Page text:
The New Hampshire Senate is considering Senate Bill 440, which poses a serious threat to quality eye care for patients in need of advanced eye surgery. This hazardous legislation would grant optometrists, who are not medical doctors or trained surgeons, the authority to perform delicate surgery on and around the eye with lasers and scalpels.

As an ophthalmologist, I underwent an extensive educational journey spanning a minimum of eight years, which included medical school, hospital residency, and surgical training. Training and education prepared me to be a medical doctor first before receiving the rigorous training that equipped me with the necessary skills and knowledge to be a surgeon acquired through hundreds of surgical procedures. Conversely, optometrists attend optometry school only,  and their surgical training in an optometry educational curriculum consists of a 32-hour course that could be completed over a long weekend.

Optometrists play a crucial role as respected members of the eye care team. Their significance lies in conducting comprehensive eye examinations and vision assessments, as well as prescribing corrective lenses and identifying specific eye irregularities. In collaboration with an ophthalmologist, they also possess the authority to prescribe a restricted range of oral medications for eye care, including antibiotics and glaucoma medications. However, one thing is clear: they do not have the necessary level of education and training to safely perform ophthalmic surgery. While SB 440 contains a short list of “prohibited” surgeries, optometrists would be authorized to perform any other eye-related surgery not listed—potentially hundreds of surgical procedures.

When the sight of Granite State patients requires medical attention or intricate, advanced surgical procedures, they rely on the expertise, knowledge, and extensive training of the healthcare provider. As ophthalmologists—medical doctors specializing in eye surgery—patients place a significant amount of trust in our ability to perform surgery on one of their most essential organs. They also depend on our expertise to determine whether surgery is the appropriate course of action.

All surgical procedures involving the eye and its surrounding regions demand meticulous attention and expertise, as any mistakes can have severe consequences. Prior to confirming whether an eyelid lesion is cancerous, it is imperative to send a sample for a biopsy, as there is no certainty without this diagnostic procedure. I also need to know when a patient really needs surgery. Underlying medical conditions unrelated to the eye can pose as eye diseases. Misdiagnosis or unnecessary treatment could have serious consequences for a patient. My foundational understanding of the human body and medicine has prepared me to identify the unexpected.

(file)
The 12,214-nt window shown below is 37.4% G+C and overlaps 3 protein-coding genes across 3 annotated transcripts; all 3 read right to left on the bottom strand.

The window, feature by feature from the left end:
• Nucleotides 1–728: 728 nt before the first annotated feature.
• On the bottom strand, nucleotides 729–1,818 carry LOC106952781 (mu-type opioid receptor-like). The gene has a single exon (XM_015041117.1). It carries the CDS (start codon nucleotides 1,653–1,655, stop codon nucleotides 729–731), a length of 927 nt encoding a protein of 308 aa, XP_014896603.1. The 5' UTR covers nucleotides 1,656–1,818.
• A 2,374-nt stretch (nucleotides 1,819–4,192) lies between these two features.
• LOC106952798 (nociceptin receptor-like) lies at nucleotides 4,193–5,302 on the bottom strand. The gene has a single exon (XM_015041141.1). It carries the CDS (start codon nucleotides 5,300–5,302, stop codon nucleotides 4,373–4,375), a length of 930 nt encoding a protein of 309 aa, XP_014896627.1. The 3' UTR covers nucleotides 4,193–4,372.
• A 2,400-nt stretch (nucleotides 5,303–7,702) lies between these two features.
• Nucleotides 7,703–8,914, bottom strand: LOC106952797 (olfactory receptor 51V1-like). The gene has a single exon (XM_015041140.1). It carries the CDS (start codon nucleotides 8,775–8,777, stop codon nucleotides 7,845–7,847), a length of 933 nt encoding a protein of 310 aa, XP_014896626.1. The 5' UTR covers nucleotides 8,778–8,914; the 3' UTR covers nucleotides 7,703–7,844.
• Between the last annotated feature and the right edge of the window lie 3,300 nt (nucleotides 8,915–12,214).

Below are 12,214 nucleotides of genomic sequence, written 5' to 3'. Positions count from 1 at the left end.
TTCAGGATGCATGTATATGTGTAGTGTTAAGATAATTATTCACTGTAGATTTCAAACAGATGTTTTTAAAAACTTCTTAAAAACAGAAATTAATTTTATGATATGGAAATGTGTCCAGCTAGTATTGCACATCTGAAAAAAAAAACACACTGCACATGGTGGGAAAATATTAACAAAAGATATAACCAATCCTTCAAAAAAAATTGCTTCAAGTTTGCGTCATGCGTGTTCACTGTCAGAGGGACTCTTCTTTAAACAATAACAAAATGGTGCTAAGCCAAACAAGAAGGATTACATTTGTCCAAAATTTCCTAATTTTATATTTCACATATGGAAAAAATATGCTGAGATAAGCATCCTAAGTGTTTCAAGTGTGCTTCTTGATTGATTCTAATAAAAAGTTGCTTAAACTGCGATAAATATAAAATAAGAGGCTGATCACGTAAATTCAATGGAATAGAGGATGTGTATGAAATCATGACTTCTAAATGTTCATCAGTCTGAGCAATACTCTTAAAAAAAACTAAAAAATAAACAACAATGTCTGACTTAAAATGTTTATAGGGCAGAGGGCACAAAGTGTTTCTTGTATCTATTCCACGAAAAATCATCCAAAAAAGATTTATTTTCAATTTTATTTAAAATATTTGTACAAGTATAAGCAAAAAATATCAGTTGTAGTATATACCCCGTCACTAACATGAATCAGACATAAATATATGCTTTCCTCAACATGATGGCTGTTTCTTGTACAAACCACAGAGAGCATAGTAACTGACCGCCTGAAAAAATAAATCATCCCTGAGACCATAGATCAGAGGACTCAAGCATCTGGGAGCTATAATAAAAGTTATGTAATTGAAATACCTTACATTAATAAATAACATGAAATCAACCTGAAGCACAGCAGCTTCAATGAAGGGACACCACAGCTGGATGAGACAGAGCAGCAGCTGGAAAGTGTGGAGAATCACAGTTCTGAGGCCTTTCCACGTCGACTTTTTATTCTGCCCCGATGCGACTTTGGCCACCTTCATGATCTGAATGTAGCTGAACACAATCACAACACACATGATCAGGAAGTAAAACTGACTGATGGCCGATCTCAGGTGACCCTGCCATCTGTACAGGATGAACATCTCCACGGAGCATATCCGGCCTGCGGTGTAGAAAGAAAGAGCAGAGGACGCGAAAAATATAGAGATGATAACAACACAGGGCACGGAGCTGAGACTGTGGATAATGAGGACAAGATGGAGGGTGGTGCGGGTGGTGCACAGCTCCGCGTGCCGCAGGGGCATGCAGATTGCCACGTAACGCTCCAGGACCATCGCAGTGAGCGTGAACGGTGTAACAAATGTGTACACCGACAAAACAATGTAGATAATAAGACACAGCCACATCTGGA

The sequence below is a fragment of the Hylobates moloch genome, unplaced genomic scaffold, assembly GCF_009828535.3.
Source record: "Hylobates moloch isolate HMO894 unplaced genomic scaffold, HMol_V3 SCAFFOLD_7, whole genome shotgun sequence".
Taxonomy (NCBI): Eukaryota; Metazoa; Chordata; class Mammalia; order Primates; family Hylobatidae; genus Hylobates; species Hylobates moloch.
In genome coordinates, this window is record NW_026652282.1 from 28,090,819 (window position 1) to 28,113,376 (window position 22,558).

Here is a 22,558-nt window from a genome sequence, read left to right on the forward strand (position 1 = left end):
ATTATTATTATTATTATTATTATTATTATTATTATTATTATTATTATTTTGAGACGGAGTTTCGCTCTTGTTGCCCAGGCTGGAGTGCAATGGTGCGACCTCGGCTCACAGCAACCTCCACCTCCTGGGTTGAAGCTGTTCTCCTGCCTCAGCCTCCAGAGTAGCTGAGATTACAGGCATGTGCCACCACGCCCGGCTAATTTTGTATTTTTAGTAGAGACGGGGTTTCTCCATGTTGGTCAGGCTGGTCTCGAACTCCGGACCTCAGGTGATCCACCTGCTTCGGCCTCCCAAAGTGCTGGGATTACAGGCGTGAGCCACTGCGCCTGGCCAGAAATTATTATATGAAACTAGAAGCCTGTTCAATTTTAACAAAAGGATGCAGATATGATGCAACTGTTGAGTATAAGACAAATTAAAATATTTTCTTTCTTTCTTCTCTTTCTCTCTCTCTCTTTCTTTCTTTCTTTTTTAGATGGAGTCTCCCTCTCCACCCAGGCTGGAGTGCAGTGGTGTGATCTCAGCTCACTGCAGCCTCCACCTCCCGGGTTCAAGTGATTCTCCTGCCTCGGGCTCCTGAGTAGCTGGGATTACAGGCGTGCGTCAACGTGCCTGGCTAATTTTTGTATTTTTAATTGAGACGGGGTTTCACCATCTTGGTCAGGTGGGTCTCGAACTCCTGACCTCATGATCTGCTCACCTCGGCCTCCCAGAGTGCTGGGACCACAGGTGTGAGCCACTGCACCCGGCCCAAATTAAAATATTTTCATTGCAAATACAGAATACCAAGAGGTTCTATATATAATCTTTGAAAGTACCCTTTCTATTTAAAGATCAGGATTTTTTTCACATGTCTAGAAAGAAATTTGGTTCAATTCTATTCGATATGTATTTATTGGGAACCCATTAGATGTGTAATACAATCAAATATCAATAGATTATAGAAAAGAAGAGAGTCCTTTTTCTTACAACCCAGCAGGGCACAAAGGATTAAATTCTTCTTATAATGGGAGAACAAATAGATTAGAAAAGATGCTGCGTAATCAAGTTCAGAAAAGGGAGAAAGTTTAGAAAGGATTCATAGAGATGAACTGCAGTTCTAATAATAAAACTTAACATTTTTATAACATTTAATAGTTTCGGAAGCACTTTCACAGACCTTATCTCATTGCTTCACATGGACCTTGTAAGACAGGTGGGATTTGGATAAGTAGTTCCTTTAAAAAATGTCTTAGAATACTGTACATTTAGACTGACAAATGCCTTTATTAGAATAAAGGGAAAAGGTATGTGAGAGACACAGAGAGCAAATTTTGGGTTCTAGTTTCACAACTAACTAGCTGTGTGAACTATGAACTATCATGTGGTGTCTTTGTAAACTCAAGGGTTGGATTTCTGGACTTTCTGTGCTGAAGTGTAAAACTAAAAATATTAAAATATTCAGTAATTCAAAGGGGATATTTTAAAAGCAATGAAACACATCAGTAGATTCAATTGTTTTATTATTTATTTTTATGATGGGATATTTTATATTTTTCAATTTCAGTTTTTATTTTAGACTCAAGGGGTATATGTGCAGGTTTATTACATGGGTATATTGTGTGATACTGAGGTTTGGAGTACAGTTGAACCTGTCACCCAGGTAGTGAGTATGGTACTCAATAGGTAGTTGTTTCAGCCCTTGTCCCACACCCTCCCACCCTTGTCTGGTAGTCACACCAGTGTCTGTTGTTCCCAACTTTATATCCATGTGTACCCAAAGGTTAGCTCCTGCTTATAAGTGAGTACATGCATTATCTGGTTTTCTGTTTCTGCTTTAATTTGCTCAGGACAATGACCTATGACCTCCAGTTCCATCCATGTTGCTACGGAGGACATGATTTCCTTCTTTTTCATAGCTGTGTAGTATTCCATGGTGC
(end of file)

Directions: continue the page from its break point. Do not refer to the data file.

Advocates for SB 440 will mistakenly argue that by permitting optometrists to perform surgeries, we can reduce costs for patients and enhance healthcare accessibility. Undoubtedly, numerous rural communities face challenges in terms of affordable and easily accessible healthcare options, and it is imperative that we address this issue.

However, granting optometrists the authority to conduct surgeries with negligible training utilizing surgical tools, such as scalpels, to remove potentially cancerous skin lesions and lasers to perform glaucoma and post-cataract surgery is not the solution New Hampshire citizens need or deserve. This would only create a two-tier system of surgical eye care for patients. According to a survey conducted by the American Medical Association, there is much public confusion about the difference between ophthalmologists and optometrists. Nearly 47 percent of respondents thought an optometrist was a medical doctor.

What is the real cost of increasing access by letting underqualified and undertrained practitioners do surgery on the eye or eyelid? A minor surgical mistake measuring only a few millimeters can lead to a punctured eyeball and irreversible vision impairment. No matter how benign a skin lesion appears, no one can be sure whether it is malignant without removing a sample for a biopsy. But improperly cutting off a cancerous eyelid lesion could cause deformity or, worse—it could cause the cancer to spread.

It is imperative that we do not compromise the safety of patients in New Hampshire by diluting surgical safety standards. Enabling optometrists to perform surgery without the extensive clinical training and education provided by medical school, hospital internship, and surgical residency programs is a perilous decision that jeopardizes the level of care Granite Staters rightfully anticipate and deserve. We kindly urge the executive departments and the Administration Committee to reject SB440.